Stuart Gulliver, HSBC’s chief executive, told staff yesterday that “between 2004 and 2010, our anti-money laundering controls should have been stronger and more effective and we failed to spot and deal with unacceptable behaviour,” adding “it is right that we be held accountable and that we take responsibility for fixing what went wrong”.
HSBC have confessed that some of these investigations focus on historical transactions with “Iranian parties”. Basically, America and the EU are trying to make it difficult for Iran to fund its nuclear reactor programme. The Congressional committee said they will be using HSBC as a case study to look at “the money laundering and terrorist finance vulnerabilities created when a global bank uses its US affiliate to provide US dollars, US dollar services and access to the US financing system to high-risk affiliates, high-risk correspondent banks and high-risk clients”.
So there you have it. A bank, basically being accused of helping terrorism. That’s nice isn’t it?
Chuggers are scum that get away with it. If anyone else pestered you in the street, you’d tell ‘em to sling it. However, these people have guilt-trips in their armoury, so assaulting them seems a bit much. However, these charity peddling swine are going to be investigated for ‘poor practice’ which is wonderful news!
The Fundraising Standards Board (FRSB) are looking at allegations that chuggers have been using confusing tactics and flouting rules.
FRSB will look into Tag Campaigns, whose street fundraisers were reportedly failing to abide by some regulations while raising money for Marie Curie Cancer Care. The regulator is following up the Torygraph’s investigation which ‘exposed’ the tactics used by charity workers.
Footage given to the FRSB showed team leaders urging chuggers to be persistent while one fundraiser confessed that they got people to stop by ‘confusing’ them by telling them they’d dropped something. The rules state that chuggers should “never deliberately confuse, mislead or obstruct the public”.
One team leader was shown following pedestrians down the street after they’d said they weren’t interested. How many of you have suffered that?
Alistair McLean, chief executive of the Fundraising Standards Board, said: “The footage of both training and on-street fundraising that I was shown by The Sunday Telegraph is deeply worrying. Fundraising agencies must maintain the highest standards at all times, protecting and building the brands and reputations of the charity clients they work with. Any breach of these standards can have a weighty impact on trust and confidence in the charity, fundraising technique and, ultimately, donation levels.”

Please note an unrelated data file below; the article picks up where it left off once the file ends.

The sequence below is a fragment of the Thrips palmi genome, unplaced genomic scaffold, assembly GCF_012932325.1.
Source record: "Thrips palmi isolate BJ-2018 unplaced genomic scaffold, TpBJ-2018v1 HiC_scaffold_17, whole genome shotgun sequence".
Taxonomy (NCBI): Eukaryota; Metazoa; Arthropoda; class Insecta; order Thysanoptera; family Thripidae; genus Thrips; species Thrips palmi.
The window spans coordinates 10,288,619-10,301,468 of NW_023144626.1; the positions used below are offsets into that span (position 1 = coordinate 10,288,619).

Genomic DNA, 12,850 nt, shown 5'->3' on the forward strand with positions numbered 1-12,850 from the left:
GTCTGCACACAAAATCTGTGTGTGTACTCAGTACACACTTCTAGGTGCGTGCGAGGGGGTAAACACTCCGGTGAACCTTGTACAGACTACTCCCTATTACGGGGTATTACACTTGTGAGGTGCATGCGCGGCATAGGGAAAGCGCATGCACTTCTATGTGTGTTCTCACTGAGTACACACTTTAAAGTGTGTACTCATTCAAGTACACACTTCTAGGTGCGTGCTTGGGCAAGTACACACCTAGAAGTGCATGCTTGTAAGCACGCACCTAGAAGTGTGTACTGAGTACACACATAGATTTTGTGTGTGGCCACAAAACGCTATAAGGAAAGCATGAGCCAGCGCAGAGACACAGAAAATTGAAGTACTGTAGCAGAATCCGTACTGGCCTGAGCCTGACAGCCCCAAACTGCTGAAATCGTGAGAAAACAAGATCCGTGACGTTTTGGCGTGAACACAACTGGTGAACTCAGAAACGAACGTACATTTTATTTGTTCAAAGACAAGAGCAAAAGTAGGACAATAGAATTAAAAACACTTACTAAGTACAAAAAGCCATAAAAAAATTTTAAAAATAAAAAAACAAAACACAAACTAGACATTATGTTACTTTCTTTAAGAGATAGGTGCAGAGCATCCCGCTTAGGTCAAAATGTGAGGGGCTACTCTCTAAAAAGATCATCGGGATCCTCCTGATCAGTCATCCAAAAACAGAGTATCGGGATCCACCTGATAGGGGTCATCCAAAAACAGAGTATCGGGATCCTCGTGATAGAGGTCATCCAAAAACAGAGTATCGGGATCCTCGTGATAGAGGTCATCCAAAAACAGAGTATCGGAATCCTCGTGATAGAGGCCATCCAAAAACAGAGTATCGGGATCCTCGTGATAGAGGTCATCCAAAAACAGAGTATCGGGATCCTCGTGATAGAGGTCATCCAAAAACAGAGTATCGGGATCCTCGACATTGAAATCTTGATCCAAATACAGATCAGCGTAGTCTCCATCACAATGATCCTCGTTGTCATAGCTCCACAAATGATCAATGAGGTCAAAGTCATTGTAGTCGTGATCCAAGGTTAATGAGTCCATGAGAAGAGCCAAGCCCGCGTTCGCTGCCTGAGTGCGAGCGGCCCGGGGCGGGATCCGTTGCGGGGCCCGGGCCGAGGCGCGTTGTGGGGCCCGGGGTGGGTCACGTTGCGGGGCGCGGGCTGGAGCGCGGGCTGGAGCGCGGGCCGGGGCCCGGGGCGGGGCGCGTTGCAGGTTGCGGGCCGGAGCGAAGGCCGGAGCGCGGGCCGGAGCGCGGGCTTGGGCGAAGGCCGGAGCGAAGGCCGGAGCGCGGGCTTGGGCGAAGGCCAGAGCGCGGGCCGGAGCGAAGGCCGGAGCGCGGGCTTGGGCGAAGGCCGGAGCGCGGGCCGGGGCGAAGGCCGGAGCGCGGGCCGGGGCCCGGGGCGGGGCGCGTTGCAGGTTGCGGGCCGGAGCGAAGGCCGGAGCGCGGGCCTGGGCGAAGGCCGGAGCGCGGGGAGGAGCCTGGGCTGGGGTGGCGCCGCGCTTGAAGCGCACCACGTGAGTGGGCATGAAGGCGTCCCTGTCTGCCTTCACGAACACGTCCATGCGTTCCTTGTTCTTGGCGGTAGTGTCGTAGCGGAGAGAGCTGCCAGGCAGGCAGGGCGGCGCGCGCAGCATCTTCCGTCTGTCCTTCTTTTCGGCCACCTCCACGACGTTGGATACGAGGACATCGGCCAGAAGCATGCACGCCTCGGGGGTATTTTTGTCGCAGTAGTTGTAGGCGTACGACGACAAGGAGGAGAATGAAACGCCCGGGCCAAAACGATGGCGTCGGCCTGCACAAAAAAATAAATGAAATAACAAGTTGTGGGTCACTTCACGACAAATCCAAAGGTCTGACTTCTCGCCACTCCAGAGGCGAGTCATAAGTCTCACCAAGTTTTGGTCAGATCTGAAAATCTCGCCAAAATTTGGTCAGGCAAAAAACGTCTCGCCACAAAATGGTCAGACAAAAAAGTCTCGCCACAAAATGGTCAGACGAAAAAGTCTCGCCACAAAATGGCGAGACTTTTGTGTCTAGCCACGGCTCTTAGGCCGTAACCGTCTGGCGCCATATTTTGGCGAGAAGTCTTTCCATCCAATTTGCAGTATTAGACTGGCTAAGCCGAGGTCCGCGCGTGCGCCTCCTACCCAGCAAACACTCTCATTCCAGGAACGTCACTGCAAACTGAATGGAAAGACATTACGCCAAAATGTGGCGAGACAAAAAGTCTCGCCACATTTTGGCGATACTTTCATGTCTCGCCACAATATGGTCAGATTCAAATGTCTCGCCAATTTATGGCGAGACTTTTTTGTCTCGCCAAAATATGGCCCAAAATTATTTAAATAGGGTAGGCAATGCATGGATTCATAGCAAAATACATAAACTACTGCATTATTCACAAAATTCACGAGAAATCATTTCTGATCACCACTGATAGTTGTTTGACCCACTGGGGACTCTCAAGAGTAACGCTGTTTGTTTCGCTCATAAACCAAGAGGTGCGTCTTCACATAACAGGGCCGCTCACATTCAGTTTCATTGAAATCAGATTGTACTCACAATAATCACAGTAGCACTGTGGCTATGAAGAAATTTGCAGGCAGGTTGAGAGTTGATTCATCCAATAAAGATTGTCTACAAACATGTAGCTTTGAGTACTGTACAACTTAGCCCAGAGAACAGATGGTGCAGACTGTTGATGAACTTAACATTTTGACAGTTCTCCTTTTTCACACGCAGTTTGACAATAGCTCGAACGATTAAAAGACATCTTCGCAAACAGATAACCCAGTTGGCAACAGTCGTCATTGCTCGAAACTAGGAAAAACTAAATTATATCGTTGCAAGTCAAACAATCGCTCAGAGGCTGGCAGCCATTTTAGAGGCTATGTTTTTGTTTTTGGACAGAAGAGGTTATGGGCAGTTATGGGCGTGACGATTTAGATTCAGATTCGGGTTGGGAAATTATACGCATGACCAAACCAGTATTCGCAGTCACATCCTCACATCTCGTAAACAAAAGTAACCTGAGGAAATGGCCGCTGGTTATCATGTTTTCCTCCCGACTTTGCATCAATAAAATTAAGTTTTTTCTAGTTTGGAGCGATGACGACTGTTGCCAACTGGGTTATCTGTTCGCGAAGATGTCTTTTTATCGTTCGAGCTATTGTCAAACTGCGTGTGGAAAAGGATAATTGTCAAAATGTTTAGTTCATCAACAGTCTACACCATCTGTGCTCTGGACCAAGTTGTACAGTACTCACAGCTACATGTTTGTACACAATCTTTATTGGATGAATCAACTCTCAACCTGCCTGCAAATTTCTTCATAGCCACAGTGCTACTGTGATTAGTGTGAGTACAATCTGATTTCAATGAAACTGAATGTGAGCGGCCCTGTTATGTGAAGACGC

Apple is under fire after their manufacturing partner Foxconn was accused of using forced student labour and hiding underage workers during the well publicised independent inspections last week.
Debby Sze Wan Chan, a case worker at Students and Scholars Against Corporate Misbehavior (SACOM) has been tracking what they allege to be “involuntary labour practices” at Foxconn. She told Reg that local governments in China “repay” Foxconn’s decision to locate in their area by getting vocational students to work in the factories as interns in order to help cope with the high turnover of employees.
“We describe the internships as involuntary or forced labour because if they don’t go to the factory they may not be able to graduate or they may need to drop out of their courses,” says Chan. She added that, after speaking to Foxconn workers, the recent inspection by the Fair Labor Association (FLA) was hugely flawed, after SACOM gathered information which says that Foxconn are hiding illegal workers.
“I heard from Foxconn workers that underage workers of 16-17 years old were not assigned any overtime work during the audits,” she said. “It’s obvious that Foxconn prepared for the audits, although the FLA said they were unannounced.”
Even the FLA are coming under scrutiny, with SACOM claiming that they are “not really independent”, given that they’re funded by corporate companies, including Apple themselves.
While many companies invariably have similar problems on their hands, Apple have made themselves a target by claiming to be more stringent about such matters and, in Apple’s defence, CEO Tim Cook has admitted the existence of underage labour supplier plants and has pledged to end it. Apple have also pressured Foxconn into raising workers’ wages by 16 to 25 per cent.